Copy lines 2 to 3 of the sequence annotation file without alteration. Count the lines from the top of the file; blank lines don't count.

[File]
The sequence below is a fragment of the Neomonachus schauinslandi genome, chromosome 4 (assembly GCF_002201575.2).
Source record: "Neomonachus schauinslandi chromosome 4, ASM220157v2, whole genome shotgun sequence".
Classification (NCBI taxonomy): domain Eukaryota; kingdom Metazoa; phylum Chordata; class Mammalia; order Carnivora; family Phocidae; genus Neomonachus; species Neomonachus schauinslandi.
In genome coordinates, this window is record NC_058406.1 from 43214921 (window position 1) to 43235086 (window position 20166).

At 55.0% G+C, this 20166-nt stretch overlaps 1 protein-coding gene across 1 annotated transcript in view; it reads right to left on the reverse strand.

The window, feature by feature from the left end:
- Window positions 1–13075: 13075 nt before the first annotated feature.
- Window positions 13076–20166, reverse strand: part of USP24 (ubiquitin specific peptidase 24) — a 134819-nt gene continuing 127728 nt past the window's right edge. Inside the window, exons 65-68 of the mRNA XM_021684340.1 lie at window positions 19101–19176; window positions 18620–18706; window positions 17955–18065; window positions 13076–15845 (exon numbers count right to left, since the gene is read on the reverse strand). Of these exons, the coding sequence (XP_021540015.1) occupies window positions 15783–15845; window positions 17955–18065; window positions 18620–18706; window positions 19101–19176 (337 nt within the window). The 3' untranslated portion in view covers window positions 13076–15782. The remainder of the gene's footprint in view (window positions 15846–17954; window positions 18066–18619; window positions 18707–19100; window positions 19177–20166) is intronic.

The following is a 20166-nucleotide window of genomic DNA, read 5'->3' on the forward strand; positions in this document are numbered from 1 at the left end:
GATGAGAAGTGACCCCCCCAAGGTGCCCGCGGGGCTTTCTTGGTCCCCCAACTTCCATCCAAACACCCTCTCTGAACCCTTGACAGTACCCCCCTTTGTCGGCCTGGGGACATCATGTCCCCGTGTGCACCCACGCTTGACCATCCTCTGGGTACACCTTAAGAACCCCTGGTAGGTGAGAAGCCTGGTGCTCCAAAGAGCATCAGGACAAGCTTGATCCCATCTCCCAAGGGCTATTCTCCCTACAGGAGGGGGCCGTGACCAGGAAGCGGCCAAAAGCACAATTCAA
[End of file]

Source record: "Neomonachus schauinslandi chromosome 4, ASM220157v2, whole genome shotgun sequence".
Classification (NCBI taxonomy): domain Eukaryota; kingdom Metazoa; phylum Chordata; class Mammalia; order Carnivora; family Phocidae; genus Neomonachus; species Neomonachus schauinslandi.